Editor’s Column: Flags, freedom and football

Congress shall make no law respecting an establishment of religion, or prohibiting the free exercise thereof; or abridging the

Niki Turner
freedom of speech, or of the press; or the right of the people peaceably to assemble, and to petition the Government for a redress of grievances.” ~ The First Amendment of the Constitution of the United States of America.
We like freedom of speech. As long as we agree with what’s being said.
We like freedom of expression. As long as that expression doesn’t offend our personal biases.
We like freedom of the press. As long as the press promotes the agenda of our chosen political position.
We like freedom of religion. As long as that religion is the particular one we espouse.
We like freedom of assembly. As long as the assembly doesn’t seem threatening to us in any way, including imaginary ones.
We like being able to petition the government. As long as the petition is in line with our complaints.
Somehow I feel like we’ve missed the point of this freedom thing. It has to apply to those with whom we vehemently disagree and disapprove if it’s going to apply to ourselves.
If we’re going to “respect” the First Amendment rights of white supremacists in polo shirts with tiki torches protesting what they perceive as the oppression of white people, we’re also going to have to “respect” ridiculously overpaid pro-football players “taking a knee” during the national anthem to protest what they perceive as the oppression of black people. To do less is to be guilty of practicing situation ethics, at the least.

There’s an official Flag Code we’re supposed to uphold within U.S. jurisdiction. I was familiar with some of it from elementary school: don’t let the flag touch the ground, don’t let it get dirty or worn out, etc., but a few of the Flag Code’s tenets took me by surprise.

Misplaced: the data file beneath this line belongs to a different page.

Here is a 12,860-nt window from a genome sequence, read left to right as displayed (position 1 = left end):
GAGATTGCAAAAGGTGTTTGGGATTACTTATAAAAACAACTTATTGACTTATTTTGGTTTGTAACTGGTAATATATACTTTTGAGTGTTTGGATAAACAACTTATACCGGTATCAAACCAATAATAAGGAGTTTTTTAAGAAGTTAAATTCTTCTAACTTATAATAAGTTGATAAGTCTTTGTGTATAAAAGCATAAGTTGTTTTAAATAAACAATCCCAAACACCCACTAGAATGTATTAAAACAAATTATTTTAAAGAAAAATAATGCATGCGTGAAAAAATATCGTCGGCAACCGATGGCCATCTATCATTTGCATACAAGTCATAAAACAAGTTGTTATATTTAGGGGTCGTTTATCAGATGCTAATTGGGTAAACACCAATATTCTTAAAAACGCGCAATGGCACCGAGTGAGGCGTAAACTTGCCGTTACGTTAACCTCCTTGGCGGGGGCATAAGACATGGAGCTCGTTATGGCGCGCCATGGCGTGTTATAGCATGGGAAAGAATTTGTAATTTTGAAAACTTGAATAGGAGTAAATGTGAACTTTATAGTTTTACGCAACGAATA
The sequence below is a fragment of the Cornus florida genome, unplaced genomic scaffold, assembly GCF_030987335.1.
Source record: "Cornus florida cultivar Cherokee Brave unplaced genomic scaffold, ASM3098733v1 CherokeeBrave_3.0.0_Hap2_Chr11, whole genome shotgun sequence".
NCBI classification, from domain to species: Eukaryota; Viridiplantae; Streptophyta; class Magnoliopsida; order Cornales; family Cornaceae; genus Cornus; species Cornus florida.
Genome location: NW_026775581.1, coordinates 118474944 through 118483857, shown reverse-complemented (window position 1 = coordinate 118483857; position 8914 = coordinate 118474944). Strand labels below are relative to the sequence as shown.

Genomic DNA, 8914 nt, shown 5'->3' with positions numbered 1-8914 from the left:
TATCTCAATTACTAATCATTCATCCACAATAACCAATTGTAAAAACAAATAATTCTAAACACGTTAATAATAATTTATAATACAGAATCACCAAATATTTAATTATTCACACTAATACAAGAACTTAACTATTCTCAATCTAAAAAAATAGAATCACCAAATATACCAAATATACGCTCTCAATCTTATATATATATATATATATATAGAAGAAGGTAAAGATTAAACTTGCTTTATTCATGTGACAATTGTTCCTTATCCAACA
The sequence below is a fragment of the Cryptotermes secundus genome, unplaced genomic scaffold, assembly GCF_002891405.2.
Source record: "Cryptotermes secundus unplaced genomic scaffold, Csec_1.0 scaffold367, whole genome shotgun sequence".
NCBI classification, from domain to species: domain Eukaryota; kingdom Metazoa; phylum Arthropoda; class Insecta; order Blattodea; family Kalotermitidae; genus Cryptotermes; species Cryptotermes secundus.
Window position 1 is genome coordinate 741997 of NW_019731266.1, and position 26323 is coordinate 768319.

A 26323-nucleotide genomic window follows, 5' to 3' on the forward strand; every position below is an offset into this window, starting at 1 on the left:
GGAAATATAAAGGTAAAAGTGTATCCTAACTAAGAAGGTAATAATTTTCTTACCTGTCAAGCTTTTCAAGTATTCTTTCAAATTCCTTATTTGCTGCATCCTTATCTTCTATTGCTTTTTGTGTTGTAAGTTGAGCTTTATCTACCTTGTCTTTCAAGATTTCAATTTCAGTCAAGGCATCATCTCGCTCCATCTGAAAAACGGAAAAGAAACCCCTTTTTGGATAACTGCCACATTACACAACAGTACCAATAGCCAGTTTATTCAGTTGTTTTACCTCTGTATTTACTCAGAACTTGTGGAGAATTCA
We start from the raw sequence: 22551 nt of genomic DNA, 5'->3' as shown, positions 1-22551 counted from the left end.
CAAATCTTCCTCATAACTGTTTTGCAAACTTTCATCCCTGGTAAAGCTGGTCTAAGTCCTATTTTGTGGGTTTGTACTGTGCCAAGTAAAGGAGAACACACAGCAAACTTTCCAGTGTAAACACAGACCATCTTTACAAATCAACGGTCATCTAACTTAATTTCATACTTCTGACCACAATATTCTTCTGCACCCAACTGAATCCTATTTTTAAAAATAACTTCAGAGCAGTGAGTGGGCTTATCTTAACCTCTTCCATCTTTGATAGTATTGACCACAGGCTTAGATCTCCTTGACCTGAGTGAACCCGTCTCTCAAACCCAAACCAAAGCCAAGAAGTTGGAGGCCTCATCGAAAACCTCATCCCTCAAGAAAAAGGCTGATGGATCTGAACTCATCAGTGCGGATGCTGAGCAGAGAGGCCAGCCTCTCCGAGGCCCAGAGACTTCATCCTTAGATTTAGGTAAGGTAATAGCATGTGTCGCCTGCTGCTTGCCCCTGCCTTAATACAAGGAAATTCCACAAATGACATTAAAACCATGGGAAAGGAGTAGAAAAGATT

“The flag should not be used as ‘wearing apparel, bedding, or drapery,’ or for covering a speaker’s desk, draping a platform, or for any decoration in general (exception for coffins).” So those flag bikinis and T-shirts? Yeah, no.
“The flag should never be used for any advertising purpose. It should not be embroidered, printed or otherwise impressed on such articles as cushions, handkerchiefs, napkins, boxes or anything intended to be discarded after temporary use.” Apparently it’s a sign of disrespect to put the flag on pretty much anything except, well, the flag.
“The flag should never be carried flat or horizontally, but always aloft and free.” So all those huge flags carried flat onto NFL fields? Looks like a violation to me.
For everyone with an interest in respecting our flag, the Flag Code is an enlightening read. You can view it in its entirety here: bit.ly/2ypOrb9.

In the meantime, while everyone is ranting and raving, what can we do that might actually accomplish some good (because ranting is obviously a fool’s errand)?
Let’s try bringing it back to reality… real reality, not TV reality or internet reality. Offer a kind word. Pay it forward. Volunteer. Pick up litter. Bless those who curse you and forgive those who do you wrong. Listen when someone else has a different opinion from your own. You might learn something.
We can’t fix the NFL. We can’t fix the government. But we can have a significant positive impact on the lives of the people we encounter every day, just by being civil.